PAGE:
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Mazdaznan Movement

Buzzle Staff
Although it has been practiced for more than a century, one of the most unusual and little-known monotheistic religions in the United States and around the world is Mazdaznan.
Mazdaznan is a fascinating syncretistic health movement based on the religious teachings of Christian and Zoroastrian ideas. The movement focuses especially on breathing exercises, body culture, and a vegetarian diet.
The belief system was founded in the late 1800s by Otoman Zar-Adusht Ha'nish, born as Otto Hanisch. The name of the movement is supposedly derived from a combination of the Persian word Mazda with Znana. The combination into one term is supposed to stand for "master thought".


Mazdaznan places great emphasis on belief in Mazda, who is the "good creator." The doctrines at the core of the movement are an eclectic combination of elements of Christianity as well as Hinduism.
The trinititarian expression of divinity in this religion, recognizes a Holy Family of Father as the male principle, the Mother as the procreative female principle, and the Child as the destiny and salvation of mankind. The movement holds that man's primary purpose on the Earth is to reclaim the planet and make it a suitable place for God to live.
Followers believe that the power of breathing is the best way to make the material world a perfect place, and that is the reason the movement instructs a proper discipline of rhythmic chanting and praying, and breath control. These breathing exercises are supplemented through a vegetarian diet.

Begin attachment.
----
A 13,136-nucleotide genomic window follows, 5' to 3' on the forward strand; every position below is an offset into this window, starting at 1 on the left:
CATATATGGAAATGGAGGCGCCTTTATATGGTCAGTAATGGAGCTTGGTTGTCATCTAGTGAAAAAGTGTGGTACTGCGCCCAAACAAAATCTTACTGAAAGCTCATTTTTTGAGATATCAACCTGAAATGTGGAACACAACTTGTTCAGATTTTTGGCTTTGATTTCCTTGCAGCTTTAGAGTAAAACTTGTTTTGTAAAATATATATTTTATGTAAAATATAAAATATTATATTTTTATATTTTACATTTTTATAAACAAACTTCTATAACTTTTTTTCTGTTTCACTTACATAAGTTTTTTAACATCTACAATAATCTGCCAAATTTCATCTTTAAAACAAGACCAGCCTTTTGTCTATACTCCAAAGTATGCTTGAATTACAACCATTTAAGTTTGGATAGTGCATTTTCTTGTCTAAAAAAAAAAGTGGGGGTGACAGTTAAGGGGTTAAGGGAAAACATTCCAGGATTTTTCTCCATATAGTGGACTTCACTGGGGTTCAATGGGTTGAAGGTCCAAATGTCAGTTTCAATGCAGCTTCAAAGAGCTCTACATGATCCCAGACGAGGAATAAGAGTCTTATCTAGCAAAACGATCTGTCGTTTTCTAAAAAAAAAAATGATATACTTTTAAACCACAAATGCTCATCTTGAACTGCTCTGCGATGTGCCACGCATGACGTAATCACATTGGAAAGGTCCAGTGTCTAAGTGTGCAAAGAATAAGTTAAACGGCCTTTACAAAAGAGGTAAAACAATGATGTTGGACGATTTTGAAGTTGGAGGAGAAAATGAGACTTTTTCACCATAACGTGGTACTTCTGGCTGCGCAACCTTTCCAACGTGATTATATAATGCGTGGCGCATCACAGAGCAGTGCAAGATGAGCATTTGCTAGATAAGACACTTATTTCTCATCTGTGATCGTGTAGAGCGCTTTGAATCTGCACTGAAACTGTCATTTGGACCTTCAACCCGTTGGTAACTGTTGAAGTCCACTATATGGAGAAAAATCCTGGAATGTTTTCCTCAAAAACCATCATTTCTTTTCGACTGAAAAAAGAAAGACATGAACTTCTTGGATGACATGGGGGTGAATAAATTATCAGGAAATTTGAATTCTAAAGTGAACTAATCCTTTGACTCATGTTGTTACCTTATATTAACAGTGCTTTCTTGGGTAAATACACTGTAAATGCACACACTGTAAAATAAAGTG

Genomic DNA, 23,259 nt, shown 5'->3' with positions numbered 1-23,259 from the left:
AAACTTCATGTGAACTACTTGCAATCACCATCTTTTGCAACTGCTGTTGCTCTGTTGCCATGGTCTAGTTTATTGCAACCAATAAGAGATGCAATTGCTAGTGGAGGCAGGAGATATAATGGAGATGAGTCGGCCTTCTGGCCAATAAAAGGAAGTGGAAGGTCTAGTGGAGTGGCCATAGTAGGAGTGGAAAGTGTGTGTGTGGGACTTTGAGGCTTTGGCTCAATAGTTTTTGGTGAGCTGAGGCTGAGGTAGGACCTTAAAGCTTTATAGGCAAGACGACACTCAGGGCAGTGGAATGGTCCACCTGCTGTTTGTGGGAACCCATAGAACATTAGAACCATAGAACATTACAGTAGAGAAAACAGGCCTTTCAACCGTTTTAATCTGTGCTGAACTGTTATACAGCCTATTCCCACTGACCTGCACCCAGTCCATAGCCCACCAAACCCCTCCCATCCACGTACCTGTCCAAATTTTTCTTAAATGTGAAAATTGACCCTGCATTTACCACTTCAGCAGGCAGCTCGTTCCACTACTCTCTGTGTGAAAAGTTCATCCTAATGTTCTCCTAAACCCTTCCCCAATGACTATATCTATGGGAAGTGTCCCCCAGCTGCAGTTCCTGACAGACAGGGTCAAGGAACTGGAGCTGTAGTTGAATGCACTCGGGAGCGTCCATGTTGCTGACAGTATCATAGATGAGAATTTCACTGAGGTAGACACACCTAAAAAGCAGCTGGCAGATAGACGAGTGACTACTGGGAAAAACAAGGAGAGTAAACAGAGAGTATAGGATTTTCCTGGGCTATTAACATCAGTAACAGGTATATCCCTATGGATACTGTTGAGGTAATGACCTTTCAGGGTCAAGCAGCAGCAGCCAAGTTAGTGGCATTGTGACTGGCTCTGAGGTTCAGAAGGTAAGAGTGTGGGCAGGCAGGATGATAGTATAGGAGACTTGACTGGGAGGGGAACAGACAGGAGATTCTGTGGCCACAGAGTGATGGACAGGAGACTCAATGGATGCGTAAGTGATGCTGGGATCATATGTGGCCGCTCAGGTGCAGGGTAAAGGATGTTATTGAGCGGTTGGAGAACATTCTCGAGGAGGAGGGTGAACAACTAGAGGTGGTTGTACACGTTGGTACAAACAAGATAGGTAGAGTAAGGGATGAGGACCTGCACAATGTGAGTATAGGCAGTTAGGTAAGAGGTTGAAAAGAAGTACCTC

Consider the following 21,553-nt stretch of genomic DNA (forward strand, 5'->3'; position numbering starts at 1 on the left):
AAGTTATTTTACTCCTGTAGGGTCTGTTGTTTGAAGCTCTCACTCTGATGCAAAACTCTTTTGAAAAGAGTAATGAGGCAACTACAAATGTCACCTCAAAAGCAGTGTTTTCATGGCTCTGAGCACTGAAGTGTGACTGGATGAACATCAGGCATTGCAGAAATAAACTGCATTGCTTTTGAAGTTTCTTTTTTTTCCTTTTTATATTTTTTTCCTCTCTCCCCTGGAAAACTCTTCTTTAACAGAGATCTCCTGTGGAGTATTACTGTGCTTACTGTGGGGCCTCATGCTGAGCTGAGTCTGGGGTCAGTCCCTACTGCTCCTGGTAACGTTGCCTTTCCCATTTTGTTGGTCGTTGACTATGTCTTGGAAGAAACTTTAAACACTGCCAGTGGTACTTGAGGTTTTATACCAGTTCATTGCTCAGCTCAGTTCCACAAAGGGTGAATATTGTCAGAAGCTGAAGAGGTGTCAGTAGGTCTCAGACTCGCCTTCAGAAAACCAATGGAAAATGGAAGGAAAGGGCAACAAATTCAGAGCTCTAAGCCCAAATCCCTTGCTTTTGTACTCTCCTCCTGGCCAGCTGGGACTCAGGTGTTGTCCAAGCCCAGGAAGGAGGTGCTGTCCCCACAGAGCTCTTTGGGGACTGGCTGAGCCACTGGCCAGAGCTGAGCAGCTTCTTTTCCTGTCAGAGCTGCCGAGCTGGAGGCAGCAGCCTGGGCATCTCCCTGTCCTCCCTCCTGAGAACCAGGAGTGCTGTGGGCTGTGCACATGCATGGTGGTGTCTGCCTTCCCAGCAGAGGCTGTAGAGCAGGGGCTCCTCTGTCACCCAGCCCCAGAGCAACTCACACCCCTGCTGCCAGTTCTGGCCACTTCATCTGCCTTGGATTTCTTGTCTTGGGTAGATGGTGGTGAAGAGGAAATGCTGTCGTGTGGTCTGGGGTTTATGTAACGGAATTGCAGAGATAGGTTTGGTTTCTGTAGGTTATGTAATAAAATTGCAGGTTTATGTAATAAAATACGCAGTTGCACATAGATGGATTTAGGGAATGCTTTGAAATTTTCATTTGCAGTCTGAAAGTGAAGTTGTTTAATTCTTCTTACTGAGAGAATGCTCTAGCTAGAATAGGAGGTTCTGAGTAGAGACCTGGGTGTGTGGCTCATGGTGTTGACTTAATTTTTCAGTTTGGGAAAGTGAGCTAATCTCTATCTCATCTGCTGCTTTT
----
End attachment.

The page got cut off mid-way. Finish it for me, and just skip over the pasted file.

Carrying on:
The Founder

Hadish, the founder of this movement, claimed to have been an enlightened visionary, sent by the Inner Temple Community of El-Khaman in order to spread the tenets of this practice throughout the world. He began to teach the discipline in the last few years of the 19th century, and the movement was officially inaugurated in 1902, in New York City.

The Followers

Several scholars took the teachings of this practice to other countries. In Europe, the teachings were spread by David and Frieda Anmann, former farmers from California. David Ammann was later expelled from the city of Leipzig, Germany, after publishing the book Inner Studies.
One of the most notable followers of the European movement was Johannes Itten, an abstract painter who taught at the Bauhaus. Itten insisted on stringently adhering to the fundamental practices of this institution, such as shaven head, colonic irrigation, and wearing crimson robes.

Spreading of the Movement

In its first ten years of existence, this movement spread throughout other cities in the United States, establishing a headquarters office in Chicago. The group began to publish a magazine called The Mazdaznan.
The headquarters were transferred to Los Angeles in 1916, where they remained until 1980 when the offices moved to Encinitas, California. By that time, many centers had been established in England, Belgium, France, Denmark, Mexico, Germany, Switzerland, and Holland.
The movement today has several thousand followers in Germany, but the last manager of the United States headquarters vanished in 2001. The organized Mazdaznan movement was revived in 2007 by Peter deBoer in Canada, but it no longer exists in the United States, although there are likely several hundred isolated practitioners in America.